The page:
Yet Another Vision Processing Thread

Team 1512 will be giving vision processing its first serious attempt this year. I have been amazed by the wide variety of approaches to vision processing presented on this forum and am having trouble weighing the advantages and disadvantages of each approach. If your team has successfully implemented a vision processing system in the past, I would like to know four things:

  1. What co-processor did you use? The only information I have really been able to gather here is that Pi is too slow, but do Arduino/BeagleBone/Pandaboard/ODROID have any significant advantages over each other? Teams that used the DS, why not a co-processor?

  2. What programming language did you use? @yash101’s poll seems to indicate that openCV is the most popular choice for processing. Our team is using java, and while openCV has java bindings, I suspect these will be too slow for our purposes. Java teams, how did you deal with this issue?

  3. What camera did you use? I have seen mention of the Logitech C110 camera and the PS3 eye camera. Why not just use the axis camera?

  4. What communication protocols did you use? The FRC manual is pretty clean on communications restrictions:

Communication between the ROBOT and the OPERATOR CONSOLE is restricted as follows:

Network Ports:
TCP 1180: This port is typically used for camera data from the cRIO to the Driver Station (DS) when the camera is connected to port 2 on the 8-slot cRIO (P/N: cRIO-FRC). This port is bidirectional.
TCP 1735: SmartDashboard, bidirectional
UDP 1130: Dashboard-to-ROBOT control data, directional
UDP 1140: ROBOT-to-Dashboard status data, directional
HTTP 80: Camera connected via switch on the ROBOT, bidirectional
HTTP 443: Camera connected via switch on the ROBOT, bidirectional

Teams may use these ports as they wish if they do not employ them as outlined above (i.e. TCP 1180 can be used to pass data back and forth between the ROBOT and the DS if the Team chooses not to use the camera on port 2).

Bandwidth: no more than 7 Mbits/second.

Is one of these protocols best for sending images and raw data (like numerical and string results of image processing) ?

  1. We plan to use our DS (running RoboRealm) for vision processing this year. We’ve never tried using a co-processor, but since we don’t have very complicated uses for the vision system, we’ve had good success with doing the processing on the DS (even with the minimal lag it introduces.)

  2. We’ve used NI’s vision code (running inside the Dashboard program) in the past, but this year we’ll be using RoboRealm (as mentioned above.) In my tests I’ve found that it’s much easier to make changes on the fly and the tracking is very fast and robust.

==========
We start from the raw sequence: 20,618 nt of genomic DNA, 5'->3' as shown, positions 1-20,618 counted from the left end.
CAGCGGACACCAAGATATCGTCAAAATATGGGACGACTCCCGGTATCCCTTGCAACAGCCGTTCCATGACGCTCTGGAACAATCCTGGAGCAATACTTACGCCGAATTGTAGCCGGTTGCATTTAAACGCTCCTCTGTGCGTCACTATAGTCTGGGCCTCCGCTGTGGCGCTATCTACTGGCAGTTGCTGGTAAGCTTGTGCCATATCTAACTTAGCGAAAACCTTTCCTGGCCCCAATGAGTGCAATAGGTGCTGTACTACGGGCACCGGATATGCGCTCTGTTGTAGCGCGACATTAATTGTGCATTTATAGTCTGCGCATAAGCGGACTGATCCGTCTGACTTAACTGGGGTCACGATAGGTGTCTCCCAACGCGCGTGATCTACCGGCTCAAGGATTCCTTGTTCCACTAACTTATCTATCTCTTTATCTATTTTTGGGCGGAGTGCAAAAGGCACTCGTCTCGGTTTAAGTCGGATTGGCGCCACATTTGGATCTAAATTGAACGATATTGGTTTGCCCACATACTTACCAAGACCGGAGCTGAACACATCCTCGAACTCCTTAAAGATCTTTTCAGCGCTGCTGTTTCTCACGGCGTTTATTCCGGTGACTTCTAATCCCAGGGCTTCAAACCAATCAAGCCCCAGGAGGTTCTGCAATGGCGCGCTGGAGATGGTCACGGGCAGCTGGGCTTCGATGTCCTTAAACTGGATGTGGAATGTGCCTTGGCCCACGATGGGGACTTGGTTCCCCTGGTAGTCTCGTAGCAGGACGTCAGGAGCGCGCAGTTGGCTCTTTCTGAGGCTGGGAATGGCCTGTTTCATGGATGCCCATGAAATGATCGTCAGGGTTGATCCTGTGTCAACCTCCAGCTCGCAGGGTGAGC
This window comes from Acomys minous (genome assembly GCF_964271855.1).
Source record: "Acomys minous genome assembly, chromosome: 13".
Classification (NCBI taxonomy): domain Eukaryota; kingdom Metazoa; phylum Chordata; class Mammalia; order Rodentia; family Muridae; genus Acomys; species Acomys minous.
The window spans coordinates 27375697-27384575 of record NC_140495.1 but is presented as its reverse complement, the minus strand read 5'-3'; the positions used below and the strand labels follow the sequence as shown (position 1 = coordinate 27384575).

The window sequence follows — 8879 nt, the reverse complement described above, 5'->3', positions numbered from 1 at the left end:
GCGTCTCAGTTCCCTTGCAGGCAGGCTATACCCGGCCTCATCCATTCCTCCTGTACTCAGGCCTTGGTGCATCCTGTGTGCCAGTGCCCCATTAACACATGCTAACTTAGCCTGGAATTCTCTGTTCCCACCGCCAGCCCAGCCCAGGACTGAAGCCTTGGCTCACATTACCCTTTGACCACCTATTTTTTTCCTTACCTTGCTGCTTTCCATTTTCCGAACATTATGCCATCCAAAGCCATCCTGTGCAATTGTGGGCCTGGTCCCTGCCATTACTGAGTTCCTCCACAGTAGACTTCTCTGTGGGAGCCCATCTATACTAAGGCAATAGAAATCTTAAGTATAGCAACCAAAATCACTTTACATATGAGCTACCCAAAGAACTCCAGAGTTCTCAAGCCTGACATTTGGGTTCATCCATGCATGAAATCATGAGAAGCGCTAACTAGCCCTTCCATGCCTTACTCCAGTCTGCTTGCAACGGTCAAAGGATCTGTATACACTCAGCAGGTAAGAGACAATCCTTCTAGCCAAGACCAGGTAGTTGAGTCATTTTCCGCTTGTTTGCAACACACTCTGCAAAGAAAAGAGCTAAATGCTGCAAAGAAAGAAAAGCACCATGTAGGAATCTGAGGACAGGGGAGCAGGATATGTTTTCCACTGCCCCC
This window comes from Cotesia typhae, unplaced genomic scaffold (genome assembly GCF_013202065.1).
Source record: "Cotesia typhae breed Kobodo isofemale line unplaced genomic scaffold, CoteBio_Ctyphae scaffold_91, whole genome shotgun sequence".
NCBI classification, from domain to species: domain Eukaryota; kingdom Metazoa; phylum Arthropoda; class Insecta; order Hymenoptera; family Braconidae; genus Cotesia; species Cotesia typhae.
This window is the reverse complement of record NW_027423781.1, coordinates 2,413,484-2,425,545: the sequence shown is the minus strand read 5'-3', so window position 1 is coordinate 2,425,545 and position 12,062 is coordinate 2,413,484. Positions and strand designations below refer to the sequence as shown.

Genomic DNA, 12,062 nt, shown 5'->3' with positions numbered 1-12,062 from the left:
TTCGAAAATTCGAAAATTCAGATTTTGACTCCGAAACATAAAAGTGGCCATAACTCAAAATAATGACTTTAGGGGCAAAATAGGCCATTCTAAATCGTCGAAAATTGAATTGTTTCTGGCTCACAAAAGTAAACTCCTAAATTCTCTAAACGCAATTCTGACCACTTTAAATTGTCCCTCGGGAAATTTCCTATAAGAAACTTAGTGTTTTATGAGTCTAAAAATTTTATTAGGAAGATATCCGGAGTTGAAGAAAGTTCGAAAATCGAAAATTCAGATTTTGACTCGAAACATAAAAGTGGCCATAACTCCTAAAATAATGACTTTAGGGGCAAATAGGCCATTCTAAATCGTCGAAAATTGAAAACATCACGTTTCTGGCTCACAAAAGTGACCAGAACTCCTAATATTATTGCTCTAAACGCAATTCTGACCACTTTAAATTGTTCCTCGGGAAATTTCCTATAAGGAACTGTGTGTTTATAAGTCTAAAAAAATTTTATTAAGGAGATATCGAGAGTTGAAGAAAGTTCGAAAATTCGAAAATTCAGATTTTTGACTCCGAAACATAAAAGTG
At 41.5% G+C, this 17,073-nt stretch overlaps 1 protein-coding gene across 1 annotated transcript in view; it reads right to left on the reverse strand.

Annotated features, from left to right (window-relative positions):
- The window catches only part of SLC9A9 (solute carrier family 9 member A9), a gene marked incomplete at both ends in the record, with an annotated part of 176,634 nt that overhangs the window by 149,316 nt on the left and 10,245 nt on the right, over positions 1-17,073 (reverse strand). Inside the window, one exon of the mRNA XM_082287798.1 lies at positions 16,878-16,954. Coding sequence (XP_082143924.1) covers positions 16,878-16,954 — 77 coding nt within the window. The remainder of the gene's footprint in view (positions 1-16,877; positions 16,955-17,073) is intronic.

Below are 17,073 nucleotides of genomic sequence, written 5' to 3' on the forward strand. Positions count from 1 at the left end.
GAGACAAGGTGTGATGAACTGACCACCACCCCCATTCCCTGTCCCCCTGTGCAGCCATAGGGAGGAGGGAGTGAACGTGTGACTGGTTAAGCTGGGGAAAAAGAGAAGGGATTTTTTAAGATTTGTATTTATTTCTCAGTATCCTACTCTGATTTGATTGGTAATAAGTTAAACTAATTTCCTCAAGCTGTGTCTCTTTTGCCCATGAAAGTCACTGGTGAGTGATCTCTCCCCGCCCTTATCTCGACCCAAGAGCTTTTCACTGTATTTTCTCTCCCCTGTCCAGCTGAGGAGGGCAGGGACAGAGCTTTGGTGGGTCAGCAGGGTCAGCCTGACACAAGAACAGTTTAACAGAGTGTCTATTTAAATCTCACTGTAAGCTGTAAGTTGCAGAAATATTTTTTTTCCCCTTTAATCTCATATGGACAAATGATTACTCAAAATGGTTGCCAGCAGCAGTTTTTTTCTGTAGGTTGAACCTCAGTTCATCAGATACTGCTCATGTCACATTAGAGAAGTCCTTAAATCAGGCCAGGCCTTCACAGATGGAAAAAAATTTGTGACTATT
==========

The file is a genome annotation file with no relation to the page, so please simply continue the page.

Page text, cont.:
3. We just use the Axis camera. Since we need to get the camera feed remotely, IP cameras are pretty much the best way to go.

  4. We just use NetworkTables, since it’s efficient and easy and integrates nicely with RoboRealm. It’s also easier for new programmers on the team to understand (and we have a lot of them this year…)

Team 3334 here. We are using a custom-built computer using a dual-core AMD Athlon II with 4 GB of RAM. In order to power it, we are using a Mini-box picoPSU DC-DC converter.

On the software side, we are using C++ and OpenCV running atop Arch Linux. The capabilities of OpenCV are quite impressive, so read the tutorials!
I’m not sure about JavaCV, but a board like the one we built would definitely be fast enough to run Oracle Java 7.

Team 3574 here:

2012 - We used an Intel i3 with the hopes of leveraging the Kinect. We got this working, and in my opinion was our most succesful CV approach, though we dumped the kinect. There were mounting and power issues. Running a system that requires stable 12 volts off of a source that can hit 8 and regularly hits 10 was the biggest issue.

2013 - Odroid U2. CV wasn’t as important for us this year as our autonomous didn’t need realignment like 2012. We ran into stability issues with the PS3 EYE camera and USB, which was fixed with an external USB port. A super fast little (I do mean little) box. We hooked it up to an external monitor and programmed directly from the ARM desktop. Hardkernel has announced a new revision of this, the U3, which is only $65.

2014 - Odroid XU. The biggest difference here is no need for an external USB hub, with 5 ports. I’ve tested it with 3 running USB cameras (2 PS3 Eye’s and 1 Microsoft Life HD) with no issues. Ubuntu doesn’t yet support the GPU or running on all 8 cores, but a quad-core A15 running at 1.6ghz is pretty epic. If your team is more cost concerned, this is pretty pricey at $170. At this point the U3 is probably going to be able to keep up with it in terms of processing, and adding an additional powered USB hub is not too expensive.

I’ve played with both the beaglebone black and the pandaboard, but with the amount of work we’re having our vision processor do this year (see ocupus) I think we’re addicted to the quadcore systems now.